- The Washington Times - Thursday, January 31, 2002

The USA Freedom Corps that President Bush has invited every American to join encompasses a staggering array of initiatives and volunteer programs, many of which have been functioning successfully for years.
The $560 million initiative creates a new program called the Citizens Corps, which allows volunteers with various skills to contribute to domestic security through a variety of local initiatives. It expands the Peace Corps, whose membership will be doubled to 15,000 the record high it reached in 1966. It also expands the nine-year-old Corporation for National and Community Service.
The corporation administers the Senior Corps, AmeriCorps and Learn and Serve America programs.
The aim is to bring 125,000 new volunteers to those programs, and it's hoped the newcomers will enlist 75,000 additional volunteers.
Among other elements, Mr. Bush's plan:
Requires colleges to assign half of the Work-Study program funds they receive to pay for community service programs. Under the plan, about 250,000 students will do roughly 10 hours of nonprofit work each week.
Create a "crisis corps" within the Peace Corps to help in the reconstruction of Afghanistan. The Peace Corps would also return volunteers to Peru and to emerging nations such as East Timor.
Leslie Lenkowsky, the community service corporation's chief executive, calls the presidential initiative "a terrific idea" and "a really serious effort to put in place a structure that makes an increase in volunteering a reality."
And Sara E. Melendez, president of Independent Sector, an umbrella group for grant-making organizations and national nonprofits like Goodwill Industries and the Girl Scouts, said:
"We're heartened the president wants Americans to dig deeper and do more. Even having people clean parks and mentor kids strengthens communities. When we do that here and around the world, we increase security here and everywhere else especially where horror is incubated."
Freedom Corps' operations will be overseen by a council of various federal-agency heads.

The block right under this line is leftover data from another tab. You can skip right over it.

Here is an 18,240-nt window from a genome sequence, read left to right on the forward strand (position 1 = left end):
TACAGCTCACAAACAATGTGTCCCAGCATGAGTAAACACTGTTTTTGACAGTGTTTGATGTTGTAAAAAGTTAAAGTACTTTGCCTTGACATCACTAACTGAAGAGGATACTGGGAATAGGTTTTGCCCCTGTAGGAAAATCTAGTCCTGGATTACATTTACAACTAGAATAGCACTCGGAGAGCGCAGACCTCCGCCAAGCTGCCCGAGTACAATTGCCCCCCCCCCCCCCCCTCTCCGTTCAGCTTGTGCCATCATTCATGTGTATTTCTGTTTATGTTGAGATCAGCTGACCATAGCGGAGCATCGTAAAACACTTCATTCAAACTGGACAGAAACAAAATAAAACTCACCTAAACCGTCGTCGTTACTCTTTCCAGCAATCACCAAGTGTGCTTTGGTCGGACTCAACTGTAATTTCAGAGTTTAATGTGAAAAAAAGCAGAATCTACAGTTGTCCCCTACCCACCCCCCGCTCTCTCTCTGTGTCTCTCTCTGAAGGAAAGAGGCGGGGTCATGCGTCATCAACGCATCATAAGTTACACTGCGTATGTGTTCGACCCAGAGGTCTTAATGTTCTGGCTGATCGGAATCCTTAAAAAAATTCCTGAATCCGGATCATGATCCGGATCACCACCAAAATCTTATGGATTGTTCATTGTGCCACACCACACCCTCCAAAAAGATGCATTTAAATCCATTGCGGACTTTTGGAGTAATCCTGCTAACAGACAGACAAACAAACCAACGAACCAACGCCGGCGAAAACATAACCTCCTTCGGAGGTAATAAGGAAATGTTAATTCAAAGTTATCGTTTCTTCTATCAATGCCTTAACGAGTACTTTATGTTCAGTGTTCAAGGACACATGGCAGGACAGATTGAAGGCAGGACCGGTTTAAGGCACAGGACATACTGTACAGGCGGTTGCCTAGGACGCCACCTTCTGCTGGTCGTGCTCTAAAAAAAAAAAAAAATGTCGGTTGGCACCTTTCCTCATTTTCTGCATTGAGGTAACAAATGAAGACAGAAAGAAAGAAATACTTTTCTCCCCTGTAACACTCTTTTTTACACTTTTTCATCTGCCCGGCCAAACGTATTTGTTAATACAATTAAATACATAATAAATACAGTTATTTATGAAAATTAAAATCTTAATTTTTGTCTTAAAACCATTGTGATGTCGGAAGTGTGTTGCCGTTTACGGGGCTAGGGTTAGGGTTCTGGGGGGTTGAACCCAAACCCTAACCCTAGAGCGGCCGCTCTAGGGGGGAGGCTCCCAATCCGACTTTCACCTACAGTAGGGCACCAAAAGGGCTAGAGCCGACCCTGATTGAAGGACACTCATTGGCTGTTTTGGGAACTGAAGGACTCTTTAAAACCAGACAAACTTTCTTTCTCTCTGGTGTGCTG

It chaired by the president and administered by a White House presidential assistant who reports directly to Mr. Bush and is charged with recommending ways to improve volunteer recruiting and volunteer services.
Presidential aides describe the new Corps as "a comprehensive, integrated citizen service initiative." And it is comprehensive.
It has been set up to find useful ways for almost anyone to engage in meaningful work that contributes to civil welfare or to build what Mr. Bush has termed "a new culture of responsibility."
There are programs for teaching, policing and home-building. There is a program for retired physicians that in effect creates a reserve medical force that can be called on in a man-made or natural disaster.
There is another for bus and truck drivers, seamen, pilots and others in the transportation industry to volunteer as trouble spotters armed with hotline numbers to call when they see suspicious activity.
And there are special programs to aid local police.
Many of the programs have direct ties to federal, state or local agencies.
The new Citizen Corps will be coordinated by the Federal Emergency Management Agency, and the Volunteers in Police Service program, for instance, will be linked to local police agencies and to established Neighborhood Watch organizations.

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